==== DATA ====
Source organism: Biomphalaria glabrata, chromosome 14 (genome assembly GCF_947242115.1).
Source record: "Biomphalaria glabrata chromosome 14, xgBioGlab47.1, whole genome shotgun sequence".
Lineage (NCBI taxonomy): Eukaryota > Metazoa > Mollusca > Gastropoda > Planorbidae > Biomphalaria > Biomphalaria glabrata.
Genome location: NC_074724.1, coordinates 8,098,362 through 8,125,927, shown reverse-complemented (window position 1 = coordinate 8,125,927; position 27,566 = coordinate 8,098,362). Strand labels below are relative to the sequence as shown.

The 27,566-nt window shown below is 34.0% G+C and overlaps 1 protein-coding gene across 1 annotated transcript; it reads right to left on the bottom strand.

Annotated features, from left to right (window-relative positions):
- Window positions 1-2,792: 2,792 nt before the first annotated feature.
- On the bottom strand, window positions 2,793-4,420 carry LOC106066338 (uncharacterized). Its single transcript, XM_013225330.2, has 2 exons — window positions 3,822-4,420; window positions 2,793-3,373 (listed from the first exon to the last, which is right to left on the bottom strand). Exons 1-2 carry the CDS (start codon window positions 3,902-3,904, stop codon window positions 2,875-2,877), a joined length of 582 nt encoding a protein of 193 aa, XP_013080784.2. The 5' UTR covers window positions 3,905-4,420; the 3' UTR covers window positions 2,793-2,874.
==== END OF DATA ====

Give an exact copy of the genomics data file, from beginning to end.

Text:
Source organism: Biomphalaria glabrata, chromosome 14 (genome assembly GCF_947242115.1).
Source record: "Biomphalaria glabrata chromosome 14, xgBioGlab47.1, whole genome shotgun sequence".
Lineage (NCBI taxonomy): Eukaryota > Metazoa > Mollusca > Gastropoda > Planorbidae > Biomphalaria > Biomphalaria glabrata.
Genome location: NC_074724.1, coordinates 8,098,362 through 8,125,927, shown reverse-complemented (window position 1 = coordinate 8,125,927; position 27,566 = coordinate 8,098,362). Strand labels below are relative to the sequence as shown.

The 27,566-nt window shown below is 34.0% G+C and overlaps 1 protein-coding gene across 1 annotated transcript; it reads right to left on the bottom strand.

Annotated features, from left to right (window-relative positions):
- Window positions 1-2,792: 2,792 nt before the first annotated feature.
- On the bottom strand, window positions 2,793-4,420 carry LOC106066338 (uncharacterized). Its single transcript, XM_013225330.2, has 2 exons — window positions 3,822-4,420; window positions 2,793-3,373 (listed from the first exon to the last, which is right to left on the bottom strand). Exons 1-2 carry the CDS (start codon window positions 3,902-3,904, stop codon window positions 2,875-2,877), a joined length of 582 nt encoding a protein of 193 aa, XP_013080784.2. The 5' UTR covers window positions 3,905-4,420; the 3' UTR covers window positions 2,793-2,874.